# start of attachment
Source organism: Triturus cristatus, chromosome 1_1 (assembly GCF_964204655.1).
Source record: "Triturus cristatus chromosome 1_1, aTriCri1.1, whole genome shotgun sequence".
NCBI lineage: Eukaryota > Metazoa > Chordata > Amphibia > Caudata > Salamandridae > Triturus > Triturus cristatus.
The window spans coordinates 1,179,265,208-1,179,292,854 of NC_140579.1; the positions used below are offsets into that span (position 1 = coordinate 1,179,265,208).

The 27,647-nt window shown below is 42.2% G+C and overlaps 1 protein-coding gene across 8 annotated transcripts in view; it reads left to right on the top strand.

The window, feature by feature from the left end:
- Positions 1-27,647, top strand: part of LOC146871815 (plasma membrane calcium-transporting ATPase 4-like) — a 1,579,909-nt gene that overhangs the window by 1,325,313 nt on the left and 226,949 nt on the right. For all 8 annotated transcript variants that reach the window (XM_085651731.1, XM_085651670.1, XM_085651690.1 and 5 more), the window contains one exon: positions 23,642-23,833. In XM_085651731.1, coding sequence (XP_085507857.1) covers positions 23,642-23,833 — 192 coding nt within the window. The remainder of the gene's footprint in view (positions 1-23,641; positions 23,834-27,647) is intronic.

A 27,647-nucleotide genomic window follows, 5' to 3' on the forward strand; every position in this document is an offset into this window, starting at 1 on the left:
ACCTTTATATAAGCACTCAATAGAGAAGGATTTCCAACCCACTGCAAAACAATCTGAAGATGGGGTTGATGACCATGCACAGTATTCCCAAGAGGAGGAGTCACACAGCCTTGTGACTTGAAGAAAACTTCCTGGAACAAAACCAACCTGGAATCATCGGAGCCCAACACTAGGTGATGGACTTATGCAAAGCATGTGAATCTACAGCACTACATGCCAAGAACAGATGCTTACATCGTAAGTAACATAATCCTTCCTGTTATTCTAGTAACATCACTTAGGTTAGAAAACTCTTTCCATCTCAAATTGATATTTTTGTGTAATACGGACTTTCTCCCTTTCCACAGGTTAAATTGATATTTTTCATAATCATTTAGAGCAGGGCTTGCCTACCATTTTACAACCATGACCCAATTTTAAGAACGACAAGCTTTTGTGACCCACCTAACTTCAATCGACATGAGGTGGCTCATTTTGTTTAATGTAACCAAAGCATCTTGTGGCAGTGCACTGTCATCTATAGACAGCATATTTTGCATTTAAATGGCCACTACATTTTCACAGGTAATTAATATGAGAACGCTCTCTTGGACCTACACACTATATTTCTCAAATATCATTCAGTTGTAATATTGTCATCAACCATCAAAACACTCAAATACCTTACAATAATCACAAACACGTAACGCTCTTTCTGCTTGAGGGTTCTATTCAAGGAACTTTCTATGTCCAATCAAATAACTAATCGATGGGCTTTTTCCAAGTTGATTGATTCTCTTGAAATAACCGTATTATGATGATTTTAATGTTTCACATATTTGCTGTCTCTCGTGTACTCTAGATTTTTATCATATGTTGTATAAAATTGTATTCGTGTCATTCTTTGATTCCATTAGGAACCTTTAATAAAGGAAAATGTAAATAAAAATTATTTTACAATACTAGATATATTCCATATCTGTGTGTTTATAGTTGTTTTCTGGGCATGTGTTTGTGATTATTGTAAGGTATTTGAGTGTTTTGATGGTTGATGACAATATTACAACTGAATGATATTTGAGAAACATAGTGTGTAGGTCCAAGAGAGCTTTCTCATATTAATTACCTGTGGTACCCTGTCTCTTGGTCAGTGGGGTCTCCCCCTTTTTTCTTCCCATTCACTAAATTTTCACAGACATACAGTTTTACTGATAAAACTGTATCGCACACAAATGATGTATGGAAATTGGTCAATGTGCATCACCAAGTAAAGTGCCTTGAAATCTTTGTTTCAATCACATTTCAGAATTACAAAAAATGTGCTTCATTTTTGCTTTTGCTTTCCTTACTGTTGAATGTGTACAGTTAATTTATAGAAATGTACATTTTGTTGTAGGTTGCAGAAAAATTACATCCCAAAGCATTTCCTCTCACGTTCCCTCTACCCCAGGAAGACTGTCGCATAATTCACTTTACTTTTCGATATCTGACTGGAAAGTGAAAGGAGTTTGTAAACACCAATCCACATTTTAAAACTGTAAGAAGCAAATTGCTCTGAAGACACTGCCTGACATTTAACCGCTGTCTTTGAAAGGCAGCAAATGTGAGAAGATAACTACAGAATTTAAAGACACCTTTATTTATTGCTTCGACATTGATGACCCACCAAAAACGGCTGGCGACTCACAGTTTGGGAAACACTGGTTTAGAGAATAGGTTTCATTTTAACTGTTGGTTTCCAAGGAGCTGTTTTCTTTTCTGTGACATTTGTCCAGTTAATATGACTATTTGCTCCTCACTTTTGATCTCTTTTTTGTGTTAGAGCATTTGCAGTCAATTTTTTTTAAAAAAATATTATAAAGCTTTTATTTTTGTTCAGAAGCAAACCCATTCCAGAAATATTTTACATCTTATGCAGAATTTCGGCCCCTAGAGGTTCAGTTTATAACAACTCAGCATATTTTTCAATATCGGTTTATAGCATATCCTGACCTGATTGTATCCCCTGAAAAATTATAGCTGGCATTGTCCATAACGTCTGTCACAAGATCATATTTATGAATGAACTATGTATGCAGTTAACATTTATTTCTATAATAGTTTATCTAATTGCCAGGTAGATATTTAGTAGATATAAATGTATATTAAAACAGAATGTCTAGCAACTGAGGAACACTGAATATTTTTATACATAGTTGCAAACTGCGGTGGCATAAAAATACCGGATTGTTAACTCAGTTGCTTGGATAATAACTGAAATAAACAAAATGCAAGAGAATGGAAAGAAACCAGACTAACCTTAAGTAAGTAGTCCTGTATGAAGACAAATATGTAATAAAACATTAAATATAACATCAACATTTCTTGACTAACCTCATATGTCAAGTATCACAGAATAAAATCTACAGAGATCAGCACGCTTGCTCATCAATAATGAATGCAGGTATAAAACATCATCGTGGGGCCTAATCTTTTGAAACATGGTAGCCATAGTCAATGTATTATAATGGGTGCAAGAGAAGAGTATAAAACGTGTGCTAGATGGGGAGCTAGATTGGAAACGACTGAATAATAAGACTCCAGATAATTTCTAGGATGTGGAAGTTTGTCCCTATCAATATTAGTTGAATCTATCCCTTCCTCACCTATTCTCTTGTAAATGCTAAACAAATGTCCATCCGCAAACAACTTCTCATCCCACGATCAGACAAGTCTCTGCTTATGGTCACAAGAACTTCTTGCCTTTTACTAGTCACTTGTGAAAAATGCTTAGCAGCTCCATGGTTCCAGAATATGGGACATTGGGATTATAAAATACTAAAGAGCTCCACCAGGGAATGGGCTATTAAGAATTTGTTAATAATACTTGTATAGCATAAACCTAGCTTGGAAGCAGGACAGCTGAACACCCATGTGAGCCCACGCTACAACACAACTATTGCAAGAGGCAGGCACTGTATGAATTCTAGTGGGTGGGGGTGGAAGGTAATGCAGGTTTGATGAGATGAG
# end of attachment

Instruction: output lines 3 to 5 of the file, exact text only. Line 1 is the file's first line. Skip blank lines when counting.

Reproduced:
NCBI lineage: Eukaryota > Metazoa > Chordata > Amphibia > Caudata > Salamandridae > Triturus > Triturus cristatus.
The window spans coordinates 1,179,265,208-1,179,292,854 of NC_140579.1; the positions used below are offsets into that span (position 1 = coordinate 1,179,265,208).

The 27,647-nt window shown below is 42.2% G+C and overlaps 1 protein-coding gene across 8 annotated transcripts in view; it reads left to right on the top strand.